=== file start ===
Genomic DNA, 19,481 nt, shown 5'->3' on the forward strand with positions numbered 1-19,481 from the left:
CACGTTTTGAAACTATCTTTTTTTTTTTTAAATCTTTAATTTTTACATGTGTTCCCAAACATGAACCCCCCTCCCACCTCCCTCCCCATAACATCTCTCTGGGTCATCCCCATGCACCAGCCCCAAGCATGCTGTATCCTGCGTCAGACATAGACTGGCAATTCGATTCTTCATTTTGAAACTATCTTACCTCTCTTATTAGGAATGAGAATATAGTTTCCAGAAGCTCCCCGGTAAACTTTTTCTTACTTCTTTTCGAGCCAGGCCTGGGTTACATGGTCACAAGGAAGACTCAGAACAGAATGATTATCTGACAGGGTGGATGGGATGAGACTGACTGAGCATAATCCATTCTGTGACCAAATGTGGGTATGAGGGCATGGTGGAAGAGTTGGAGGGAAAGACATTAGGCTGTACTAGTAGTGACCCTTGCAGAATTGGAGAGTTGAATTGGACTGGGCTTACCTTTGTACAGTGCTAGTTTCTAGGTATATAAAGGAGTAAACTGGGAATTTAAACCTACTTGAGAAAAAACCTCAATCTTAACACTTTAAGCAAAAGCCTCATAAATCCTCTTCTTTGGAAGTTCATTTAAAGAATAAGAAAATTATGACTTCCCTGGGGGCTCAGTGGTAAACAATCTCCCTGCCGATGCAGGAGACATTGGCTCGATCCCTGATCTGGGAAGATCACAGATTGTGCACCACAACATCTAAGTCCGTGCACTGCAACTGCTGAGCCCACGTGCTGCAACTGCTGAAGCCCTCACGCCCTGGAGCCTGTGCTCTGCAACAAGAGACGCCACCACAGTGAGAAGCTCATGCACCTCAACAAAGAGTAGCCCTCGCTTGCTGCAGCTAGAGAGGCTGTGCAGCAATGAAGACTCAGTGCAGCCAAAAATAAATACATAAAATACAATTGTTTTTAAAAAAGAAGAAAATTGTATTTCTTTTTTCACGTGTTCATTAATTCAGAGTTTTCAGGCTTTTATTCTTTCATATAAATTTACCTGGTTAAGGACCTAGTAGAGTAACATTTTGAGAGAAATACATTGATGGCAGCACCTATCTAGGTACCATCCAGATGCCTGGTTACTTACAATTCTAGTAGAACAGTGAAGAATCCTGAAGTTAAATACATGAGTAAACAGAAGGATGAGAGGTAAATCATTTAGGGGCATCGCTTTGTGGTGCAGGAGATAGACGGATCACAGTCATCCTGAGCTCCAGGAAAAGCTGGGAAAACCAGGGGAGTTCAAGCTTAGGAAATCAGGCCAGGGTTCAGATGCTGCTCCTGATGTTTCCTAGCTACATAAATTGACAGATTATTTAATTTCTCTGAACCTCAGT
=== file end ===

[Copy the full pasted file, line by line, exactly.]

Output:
Genomic DNA, 19,481 nt, shown 5'->3' on the forward strand with positions numbered 1-19,481 from the left:
CACGTTTTGAAACTATCTTTTTTTTTTTTAAATCTTTAATTTTTACATGTGTTCCCAAACATGAACCCCCCTCCCACCTCCCTCCCCATAACATCTCTCTGGGTCATCCCCATGCACCAGCCCCAAGCATGCTGTATCCTGCGTCAGACATAGACTGGCAATTCGATTCTTCATTTTGAAACTATCTTACCTCTCTTATTAGGAATGAGAATATAGTTTCCAGAAGCTCCCCGGTAAACTTTTTCTTACTTCTTTTCGAGCCAGGCCTGGGTTACATGGTCACAAGGAAGACTCAGAACAGAATGATTATCTGACAGGGTGGATGGGATGAGACTGACTGAGCATAATCCATTCTGTGACCAAATGTGGGTATGAGGGCATGGTGGAAGAGTTGGAGGGAAAGACATTAGGCTGTACTAGTAGTGACCCTTGCAGAATTGGAGAGTTGAATTGGACTGGGCTTACCTTTGTACAGTGCTAGTTTCTAGGTATATAAAGGAGTAAACTGGGAATTTAAACCTACTTGAGAAAAAACCTCAATCTTAACACTTTAAGCAAAAGCCTCATAAATCCTCTTCTTTGGAAGTTCATTTAAAGAATAAGAAAATTATGACTTCCCTGGGGGCTCAGTGGTAAACAATCTCCCTGCCGATGCAGGAGACATTGGCTCGATCCCTGATCTGGGAAGATCACAGATTGTGCACCACAACATCTAAGTCCGTGCACTGCAACTGCTGAGCCCACGTGCTGCAACTGCTGAAGCCCTCACGCCCTGGAGCCTGTGCTCTGCAACAAGAGACGCCACCACAGTGAGAAGCTCATGCACCTCAACAAAGAGTAGCCCTCGCTTGCTGCAGCTAGAGAGGCTGTGCAGCAATGAAGACTCAGTGCAGCCAAAAATAAATACATAAAATACAATTGTTTTTAAAAAAGAAGAAAATTGTATTTCTTTTTTCACGTGTTCATTAATTCAGAGTTTTCAGGCTTTTATTCTTTCATATAAATTTACCTGGTTAAGGACCTAGTAGAGTAACATTTTGAGAGAAATACATTGATGGCAGCACCTATCTAGGTACCATCCAGATGCCTGGTTACTTACAATTCTAGTAGAACAGTGAAGAATCCTGAAGTTAAATACATGAGTAAACAGAAGGATGAGAGGTAAATCATTTAGGGGCATCGCTTTGTGGTGCAGGAGATAGACGGATCACAGTCATCCTGAGCTCCAGGAAAAGCTGGGAAAACCAGGGGAGTTCAAGCTTAGGAAATCAGGCCAGGGTTCAGATGCTGCTCCTGATGTTTCCTAGCTACATAAATTGACAGATTATTTAATTTCTCTGAACCTCAGT